Murray City Power boss quits ahead of expected rate increaseMay 08, 2023 12:09PM ● By Shaun Delliskave
Murray City Power lineman works to restore electricity on Winchester Street. (Photo courtesy of Murray City)
Former General Manager of Murray City Power Blaine Haacke has resigned after 16 years of service to the city. Murray City announced that Murray City Power’s former Assistant General Manager, Greg Bellon, who has over 30 years of experience in the public power industry, has been appointed as the Interim General Manager.
“The city values the leadership and knowledge that Blaine Haacke provided to Murray. The city will miss his contribution. However, because of the department’s succession planning, his departure will not affect the quality of power services that Murray citizens have come to expect,” Murray City Chief Communications Officer Tammy Kikuchi said.
Haacke’s resignation came when the city announced, as early as December, that city power rates could substantially increase. In January, Murray City Chief Administrative Officer Doug Hill told the Murray Journal, “Power might actually be probably one of the biggest issues that our citizens will be impacted by next year. We may have to go out and buy power on the market, pay higher rates for what we currently do with our existing resources.”
According to Hill, Glen Canyon Dam’s ability to generate hydroelectricity for the city was in doubt due to the falling lake levels of Lake Powell. The Colorado River Basin’s record level of winter precipitation might prevent that from being an issue unless the spring and summer end up dryer than average. He also indicated that other market forces were impacting Murray City Power.
“The biggest question right now that we have for 2023 is what’s going to happen with energy… there are a lot of different forces in play right now with power,” Hill said. “I mean, coal is hard to come by. People don’t like it. Some of the resources we have, like the coal-powered Hunter (Power) Plant, come with questions about how long that plant will be open. Right now, you can’t get coal because one of the big coal mines in Utah is on fire....We have the IPP plant, and they’re converting to natural gas, but California is taking much of that power.”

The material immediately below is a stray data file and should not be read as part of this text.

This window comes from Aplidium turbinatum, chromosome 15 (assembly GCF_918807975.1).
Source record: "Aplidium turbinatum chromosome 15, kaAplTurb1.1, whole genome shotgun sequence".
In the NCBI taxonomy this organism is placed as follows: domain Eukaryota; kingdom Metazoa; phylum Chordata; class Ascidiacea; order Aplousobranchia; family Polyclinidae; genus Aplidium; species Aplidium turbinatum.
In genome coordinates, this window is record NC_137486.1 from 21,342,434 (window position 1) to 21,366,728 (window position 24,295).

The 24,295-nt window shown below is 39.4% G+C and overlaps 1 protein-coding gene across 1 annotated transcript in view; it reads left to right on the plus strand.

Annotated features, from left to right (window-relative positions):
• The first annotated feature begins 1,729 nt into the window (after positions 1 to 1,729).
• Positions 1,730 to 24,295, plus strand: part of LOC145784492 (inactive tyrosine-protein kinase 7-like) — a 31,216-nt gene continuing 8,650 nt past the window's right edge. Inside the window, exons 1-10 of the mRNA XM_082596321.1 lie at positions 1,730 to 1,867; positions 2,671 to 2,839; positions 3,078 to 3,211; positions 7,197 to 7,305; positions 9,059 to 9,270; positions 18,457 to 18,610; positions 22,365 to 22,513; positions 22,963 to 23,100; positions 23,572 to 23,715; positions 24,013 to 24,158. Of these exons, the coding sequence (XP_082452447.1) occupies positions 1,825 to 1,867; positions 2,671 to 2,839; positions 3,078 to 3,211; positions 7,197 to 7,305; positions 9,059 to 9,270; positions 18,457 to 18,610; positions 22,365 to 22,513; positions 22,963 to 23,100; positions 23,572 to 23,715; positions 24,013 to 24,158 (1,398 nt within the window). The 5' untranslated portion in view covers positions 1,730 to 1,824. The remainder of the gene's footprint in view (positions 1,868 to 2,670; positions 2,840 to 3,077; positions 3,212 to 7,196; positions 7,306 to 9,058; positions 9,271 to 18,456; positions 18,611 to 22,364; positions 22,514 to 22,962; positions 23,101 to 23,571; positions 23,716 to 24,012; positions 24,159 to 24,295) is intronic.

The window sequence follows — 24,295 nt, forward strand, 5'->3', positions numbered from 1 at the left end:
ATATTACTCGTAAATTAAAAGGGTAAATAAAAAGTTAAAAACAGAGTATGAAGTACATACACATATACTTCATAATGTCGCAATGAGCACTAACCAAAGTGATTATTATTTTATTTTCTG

The city did not elaborate if the issue of power rates were the cause for Haacke’s sudden departure.
“Murray purchases wholesale power through contracts with other power generating plants. Over the winter months, the cost to purchase wholesale power increased dramatically. The increases are primarily due to higher natural gas costs, the drought affecting the Colorado River power generation, and curtailments of coal plants because of supply chain issues. Purchased power costs exceeded Murray City’s budget by over $7 million between December and March. Fortunately, the city has healthy reserves to absorb these increases. The city expects future costs to stabilize but still remain high. Consequently, the city has hired an industry consultant to conduct a rate study and recommend future rate increases,” Kikuchi said.
Specifically, the consultant will consider operating costs, capital improvement needs, market costs, conservation measures, system impacts and costs, and other regional trends and emerging markets.
To offset the need for power rate hikes, the city is exploring other opportunities to purchase sustainable power, reduce operating expenses and delay projects. The city is also balancing the need for affordable power rates with the need to maintain and improve infrastructure and services provided by Murray City Power by having an up-to-date rate structure, a sufficient reserve fund, and a master plan and capital improvement fund to plan for the future.
Rocky Mountain Power, which serves eastside Murray residents, has not announced any rate increase yet. However, Idaho and Wyoming customers have already learned to expect as much as a 21.6% increase in rates.
Murray City Power will not announce its rates until its study is completed. The city council will also hold a public hearing in conjunction with any proposed rate increase. λ